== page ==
Five hours later it was clean as a whistle. I was quite surprised it went that quick. So now it is time to drain the drum and rinse everything off. So I put on my jacket and elbow length chemical resistant gloves and drag the entire thing to the end of the driveway to empty it out.

About half way through draining the drum it happened to dawn on me. It is 11pm, dark, I am standing at the end of my driveway warring a jacket and large black chemical gloves emptying out the contents of a big red drum that is emblazon with big yellow letters ‘HAZARDOUS WASTE’. If the police drive by, they may not find the humor in the situation. So I quickly empty the drum, grab the garden hose and thoroughly flush out the boiler and lines, rinse out the drum and get back into the garage.

I now have a very clean boiler. Not a spec of scale in it. I was going to wash the exterior a bit more with some Joe-Glo but there is really no need. I plan on insulating the boiler and there is just no need to have it spotless on the exterior.

Friday, January 20, 2006

Faema Rebuild Project, GroupHead

I have recently become the new owner of an old and very used Faema two group commercial espresso machine. It appears to have been sitting for a while and was very dirty, but appeared mechanically intact. So I decided to start another project and rebuild my first commercial heat exchanger.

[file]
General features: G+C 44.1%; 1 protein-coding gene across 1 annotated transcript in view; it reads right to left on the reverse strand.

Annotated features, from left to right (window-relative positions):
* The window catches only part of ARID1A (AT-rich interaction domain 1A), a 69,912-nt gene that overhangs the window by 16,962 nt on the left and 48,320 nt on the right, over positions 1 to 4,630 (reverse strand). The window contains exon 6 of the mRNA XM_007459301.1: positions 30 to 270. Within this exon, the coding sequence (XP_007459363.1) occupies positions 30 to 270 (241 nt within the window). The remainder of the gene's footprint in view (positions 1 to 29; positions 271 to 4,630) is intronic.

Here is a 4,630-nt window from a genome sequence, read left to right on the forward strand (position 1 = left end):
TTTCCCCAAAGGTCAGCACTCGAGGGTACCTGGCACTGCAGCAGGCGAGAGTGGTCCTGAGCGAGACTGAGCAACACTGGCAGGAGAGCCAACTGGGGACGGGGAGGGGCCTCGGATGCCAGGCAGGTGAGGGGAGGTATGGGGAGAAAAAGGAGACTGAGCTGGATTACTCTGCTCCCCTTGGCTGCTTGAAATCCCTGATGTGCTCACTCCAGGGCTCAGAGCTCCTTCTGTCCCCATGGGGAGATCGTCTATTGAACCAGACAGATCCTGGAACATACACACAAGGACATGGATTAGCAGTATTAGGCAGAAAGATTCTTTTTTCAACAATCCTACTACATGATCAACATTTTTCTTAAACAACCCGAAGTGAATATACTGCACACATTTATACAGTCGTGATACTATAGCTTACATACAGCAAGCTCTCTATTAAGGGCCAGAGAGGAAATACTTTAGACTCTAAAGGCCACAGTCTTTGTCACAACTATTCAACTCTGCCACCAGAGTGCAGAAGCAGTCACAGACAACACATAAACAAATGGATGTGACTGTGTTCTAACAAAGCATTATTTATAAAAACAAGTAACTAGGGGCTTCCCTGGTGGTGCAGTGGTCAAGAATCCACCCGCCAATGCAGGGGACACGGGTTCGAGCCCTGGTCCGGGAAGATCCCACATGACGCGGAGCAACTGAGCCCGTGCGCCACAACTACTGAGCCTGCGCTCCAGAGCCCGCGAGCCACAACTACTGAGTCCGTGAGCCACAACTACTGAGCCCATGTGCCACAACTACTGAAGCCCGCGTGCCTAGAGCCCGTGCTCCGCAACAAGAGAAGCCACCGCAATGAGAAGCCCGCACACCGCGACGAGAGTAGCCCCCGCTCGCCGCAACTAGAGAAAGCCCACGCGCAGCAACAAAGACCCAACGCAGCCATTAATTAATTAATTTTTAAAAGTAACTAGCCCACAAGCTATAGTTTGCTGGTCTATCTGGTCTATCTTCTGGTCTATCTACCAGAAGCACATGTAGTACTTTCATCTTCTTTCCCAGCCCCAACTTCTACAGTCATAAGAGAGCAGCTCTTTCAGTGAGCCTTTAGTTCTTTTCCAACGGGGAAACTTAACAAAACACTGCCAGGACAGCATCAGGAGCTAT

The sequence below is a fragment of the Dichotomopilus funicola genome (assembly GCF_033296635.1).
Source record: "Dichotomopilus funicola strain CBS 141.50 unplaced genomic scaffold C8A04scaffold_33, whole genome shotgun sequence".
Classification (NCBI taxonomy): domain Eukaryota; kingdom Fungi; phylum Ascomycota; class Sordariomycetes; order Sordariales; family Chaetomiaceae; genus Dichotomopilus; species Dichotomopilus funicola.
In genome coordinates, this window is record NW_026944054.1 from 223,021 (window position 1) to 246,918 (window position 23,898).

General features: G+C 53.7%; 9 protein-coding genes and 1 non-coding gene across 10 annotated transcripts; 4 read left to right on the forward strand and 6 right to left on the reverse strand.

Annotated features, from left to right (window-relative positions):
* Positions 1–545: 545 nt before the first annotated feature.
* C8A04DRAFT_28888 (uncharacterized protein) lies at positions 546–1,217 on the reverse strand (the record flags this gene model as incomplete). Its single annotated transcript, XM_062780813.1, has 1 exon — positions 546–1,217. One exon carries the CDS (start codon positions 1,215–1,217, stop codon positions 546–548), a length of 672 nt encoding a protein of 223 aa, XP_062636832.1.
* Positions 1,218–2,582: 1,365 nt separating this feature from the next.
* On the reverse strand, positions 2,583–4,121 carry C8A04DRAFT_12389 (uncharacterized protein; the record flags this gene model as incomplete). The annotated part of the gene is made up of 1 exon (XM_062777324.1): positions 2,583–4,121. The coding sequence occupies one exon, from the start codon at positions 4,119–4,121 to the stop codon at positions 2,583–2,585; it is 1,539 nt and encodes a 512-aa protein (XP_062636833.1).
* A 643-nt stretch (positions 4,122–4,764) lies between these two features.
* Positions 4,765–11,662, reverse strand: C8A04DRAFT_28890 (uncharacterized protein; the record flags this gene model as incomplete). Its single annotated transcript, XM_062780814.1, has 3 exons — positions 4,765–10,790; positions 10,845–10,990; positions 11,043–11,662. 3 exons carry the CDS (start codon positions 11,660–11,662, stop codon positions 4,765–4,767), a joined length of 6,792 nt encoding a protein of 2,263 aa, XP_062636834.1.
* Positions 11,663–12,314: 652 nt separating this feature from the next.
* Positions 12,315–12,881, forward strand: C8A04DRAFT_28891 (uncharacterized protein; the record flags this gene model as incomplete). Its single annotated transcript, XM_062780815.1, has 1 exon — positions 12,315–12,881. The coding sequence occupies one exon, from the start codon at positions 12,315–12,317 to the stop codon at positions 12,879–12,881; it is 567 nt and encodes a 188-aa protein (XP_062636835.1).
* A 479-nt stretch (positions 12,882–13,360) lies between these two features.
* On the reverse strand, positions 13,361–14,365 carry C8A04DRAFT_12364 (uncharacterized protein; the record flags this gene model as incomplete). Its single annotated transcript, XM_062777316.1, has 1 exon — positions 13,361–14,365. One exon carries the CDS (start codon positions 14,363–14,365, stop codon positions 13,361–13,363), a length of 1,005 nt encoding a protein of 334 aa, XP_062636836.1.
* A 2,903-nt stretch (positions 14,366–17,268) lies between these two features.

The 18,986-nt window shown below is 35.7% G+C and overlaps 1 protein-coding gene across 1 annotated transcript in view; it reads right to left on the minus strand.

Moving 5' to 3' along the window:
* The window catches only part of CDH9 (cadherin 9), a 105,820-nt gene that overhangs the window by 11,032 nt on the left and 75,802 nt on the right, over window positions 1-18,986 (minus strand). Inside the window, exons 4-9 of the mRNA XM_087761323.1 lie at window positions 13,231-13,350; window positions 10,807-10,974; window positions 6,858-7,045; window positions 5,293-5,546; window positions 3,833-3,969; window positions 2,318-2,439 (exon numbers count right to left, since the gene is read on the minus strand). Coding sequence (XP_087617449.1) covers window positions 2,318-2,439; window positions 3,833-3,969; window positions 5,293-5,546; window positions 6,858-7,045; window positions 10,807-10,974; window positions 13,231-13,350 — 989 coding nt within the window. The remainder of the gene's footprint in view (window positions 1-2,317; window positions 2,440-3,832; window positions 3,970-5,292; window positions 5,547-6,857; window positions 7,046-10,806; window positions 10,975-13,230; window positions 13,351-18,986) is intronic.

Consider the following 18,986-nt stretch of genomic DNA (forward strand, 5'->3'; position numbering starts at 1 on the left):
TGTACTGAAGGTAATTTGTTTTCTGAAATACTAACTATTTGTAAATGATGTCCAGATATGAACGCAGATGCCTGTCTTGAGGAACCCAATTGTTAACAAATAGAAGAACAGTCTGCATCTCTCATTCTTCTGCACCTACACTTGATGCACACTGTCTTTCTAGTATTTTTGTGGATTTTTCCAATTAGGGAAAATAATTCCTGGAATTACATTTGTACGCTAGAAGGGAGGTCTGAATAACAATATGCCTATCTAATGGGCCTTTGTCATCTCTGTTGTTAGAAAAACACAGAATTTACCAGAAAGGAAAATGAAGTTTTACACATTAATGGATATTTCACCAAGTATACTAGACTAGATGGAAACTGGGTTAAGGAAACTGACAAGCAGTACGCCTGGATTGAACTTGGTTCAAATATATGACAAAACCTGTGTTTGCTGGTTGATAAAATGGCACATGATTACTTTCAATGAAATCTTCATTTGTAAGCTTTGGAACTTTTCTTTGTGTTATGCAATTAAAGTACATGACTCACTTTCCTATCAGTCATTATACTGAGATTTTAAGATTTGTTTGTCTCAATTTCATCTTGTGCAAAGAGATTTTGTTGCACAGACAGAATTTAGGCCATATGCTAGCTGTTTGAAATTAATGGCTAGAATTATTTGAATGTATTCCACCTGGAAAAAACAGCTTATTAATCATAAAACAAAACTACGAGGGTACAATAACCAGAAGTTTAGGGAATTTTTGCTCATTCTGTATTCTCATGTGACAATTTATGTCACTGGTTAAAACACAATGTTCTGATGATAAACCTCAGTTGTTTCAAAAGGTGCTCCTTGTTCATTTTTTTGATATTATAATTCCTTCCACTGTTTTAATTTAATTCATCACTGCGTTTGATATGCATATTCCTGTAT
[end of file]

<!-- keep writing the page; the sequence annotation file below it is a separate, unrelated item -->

As you can see, there was going to be a lot of scrubbing involved. I decided to do a complete frame up rebuild. Everything gets pulled, scrubbed, de-scaled, polished, repainted and reassembled.

One quick note. Some of the photos are mediocre at best. The strobe flash on my digital camera burnt out so I have to shoot without a flash. That means low F-stop and shudder speeds. Some of the photos may be slightly blurry because of that but I did my best with what I have.


First thing that gets pulled and rebuilt is the grouphead. These are a variation of the E-61 group. The groups were held on with two bolts and the two thermosyphen lines. Luckily, the thermosyphen lines unscrewed relatively easy. I believe it was a 21mm bolt head, a slight bump from my palm on the end of the wrench and off they came.
(the black box on the group stem is an electronic solenoid to open and close the 3 way valve)